Today it snowed! It doesn’t always snow when they say it will, but today the weather forecasters were right. We have at least six inches and it’s still coming down, which negated our plans to go see the Russian Ballet perform the Nutcracker on stage in Charlottesville this evening. I’m not sure I ever had to forfeit theater tickets before because of weather. But Samuel made his homemade pizza instead and that was quite a consolation.
Even if it wrecks your theater plans, snow is so beautiful.When it first started to blanket the cedar tree in the middle of the circle, I could see from inside the house the white Christmas lights through the light frosting of powder – it was magical. Outside it was very pretty too, but you could hardly see the lights.
I headed for the garden shed to get the snow shovels and realized that this was the first time my chickens have seen snow! They hatched at the beginning of this past March and were indoors for their first 6-8 weeks. How would they like it? What would they do?
What would you do if you were a chicken? Do you see any chickens?? I didn’t!
Oh, there they are! Underneath! I did not expect a snowy day to turn into an I-feel-proud-of-my-chickens day, but it did. I have Smart Chickens! My chickens stayed out of the snow!
The stuff is cold and wet! What did you expect??
Anyway where did all the bugs go?
I somehow expected the Sewing Circle to be this sensible. They are the bigger hens (which does not make them smarter, I know!), and their sheltered area leads directly into their coop. I’ve marked their little door leading inside, or where it starts anyway – it’s behind that post. I watched them and wondered if they would go inside or continue to tramp around in their very small un-snowed-upon area not wanting to get their cold feet. All they have to do is go up a small ramp from where they are and they will be fully sheltered inside the coop.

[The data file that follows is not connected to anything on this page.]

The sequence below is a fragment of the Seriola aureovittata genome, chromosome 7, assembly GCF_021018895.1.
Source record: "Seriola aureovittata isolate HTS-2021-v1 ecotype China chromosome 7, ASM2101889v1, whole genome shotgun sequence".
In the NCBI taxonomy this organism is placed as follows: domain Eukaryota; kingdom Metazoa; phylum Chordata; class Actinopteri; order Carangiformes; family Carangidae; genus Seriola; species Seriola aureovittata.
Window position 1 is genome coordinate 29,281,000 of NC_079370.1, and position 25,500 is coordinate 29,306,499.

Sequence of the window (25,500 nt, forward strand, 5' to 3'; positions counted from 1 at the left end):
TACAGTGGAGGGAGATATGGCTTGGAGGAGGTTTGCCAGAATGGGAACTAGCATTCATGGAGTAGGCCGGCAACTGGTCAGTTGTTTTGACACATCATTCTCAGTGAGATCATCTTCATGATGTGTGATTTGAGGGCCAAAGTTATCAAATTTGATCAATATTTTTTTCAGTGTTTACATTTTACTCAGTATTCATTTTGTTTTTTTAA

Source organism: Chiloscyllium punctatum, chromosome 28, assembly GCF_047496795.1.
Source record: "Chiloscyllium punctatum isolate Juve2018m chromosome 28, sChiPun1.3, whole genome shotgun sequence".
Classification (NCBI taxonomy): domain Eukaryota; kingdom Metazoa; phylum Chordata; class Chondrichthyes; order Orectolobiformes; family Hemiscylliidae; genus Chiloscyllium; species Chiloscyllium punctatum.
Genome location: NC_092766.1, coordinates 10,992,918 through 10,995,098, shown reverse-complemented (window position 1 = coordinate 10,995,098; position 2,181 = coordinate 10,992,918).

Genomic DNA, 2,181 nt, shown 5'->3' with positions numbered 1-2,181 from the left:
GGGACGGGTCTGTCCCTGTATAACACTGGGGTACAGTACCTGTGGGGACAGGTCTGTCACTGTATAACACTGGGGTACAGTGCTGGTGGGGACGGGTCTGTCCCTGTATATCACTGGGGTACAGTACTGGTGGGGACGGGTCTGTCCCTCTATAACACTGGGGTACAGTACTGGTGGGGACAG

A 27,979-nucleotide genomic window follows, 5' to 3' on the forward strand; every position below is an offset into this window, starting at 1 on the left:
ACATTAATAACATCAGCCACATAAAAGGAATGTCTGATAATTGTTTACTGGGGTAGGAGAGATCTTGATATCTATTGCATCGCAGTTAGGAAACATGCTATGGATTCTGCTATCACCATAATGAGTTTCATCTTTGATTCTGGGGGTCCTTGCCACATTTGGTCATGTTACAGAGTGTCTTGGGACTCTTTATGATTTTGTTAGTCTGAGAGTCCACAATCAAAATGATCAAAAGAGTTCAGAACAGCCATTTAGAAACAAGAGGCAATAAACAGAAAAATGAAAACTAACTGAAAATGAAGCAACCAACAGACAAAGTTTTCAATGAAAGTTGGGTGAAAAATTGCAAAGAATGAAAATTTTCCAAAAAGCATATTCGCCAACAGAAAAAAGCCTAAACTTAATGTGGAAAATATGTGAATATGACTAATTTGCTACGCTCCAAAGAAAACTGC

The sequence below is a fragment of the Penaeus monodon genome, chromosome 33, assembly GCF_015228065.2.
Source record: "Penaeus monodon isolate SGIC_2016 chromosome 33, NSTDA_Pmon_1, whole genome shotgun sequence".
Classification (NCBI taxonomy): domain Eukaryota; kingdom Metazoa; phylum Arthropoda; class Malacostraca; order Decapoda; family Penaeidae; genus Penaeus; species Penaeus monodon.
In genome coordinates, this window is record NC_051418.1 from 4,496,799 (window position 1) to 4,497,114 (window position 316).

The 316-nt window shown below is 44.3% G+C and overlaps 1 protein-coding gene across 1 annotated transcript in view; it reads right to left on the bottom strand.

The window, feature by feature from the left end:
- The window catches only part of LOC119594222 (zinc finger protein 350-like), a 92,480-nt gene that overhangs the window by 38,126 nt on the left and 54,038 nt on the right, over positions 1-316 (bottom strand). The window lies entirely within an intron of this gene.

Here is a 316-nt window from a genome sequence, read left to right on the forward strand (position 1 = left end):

In no time they went in on their own, not quite sure what to do in there in the daytime. Normally they come in here only to sleep and to lay eggs. Hey, ‘scuse me, pardon me, looking for something to eat here!
To my delight the Bridge Club was also trying to stay dry! There they were, all huddled up in an even smaller un-snowed-upon area.
It’s cold, lady!
And there’s no way inside from here!
It’s true. The configuration of the new coop and run is different than the old one. To get inside, these chickens would have to venture into the white, wet stuff and then make their way up a much bigger, possibly slippery ramp. See it in this next photo?
Poor little silkies! You can tell from how fluffy their heads are that they did not get wet first and then seek shelter. Good little silkies! Why is it that I don’t feel as sorry for their coop-mates? Oh, right, that group includes the one that thinks she’s a rooster, croaking out a sickly sounding half-crow now and then, and the one that won’t let you catch her easily, even when you need to, and the one that insists on bullying the silkies every single morning when I let them out! (She still does, yes, and the silkies endure it…)
But one and all were cold and getting colder, so we picked them up (though none seemed the least bit happy about it), and put them inside their coop and shut the door against the wind. None of them had to get their feet wet or brave the ramp. When it gets warm again we should perhaps build them an easier way in, like a wheelchair ramp, long and gradual, nice and wide (well, maybe not wheelchair-wide!) so they don’t worry on their way up or down. Is this necessary? Would you do this for them?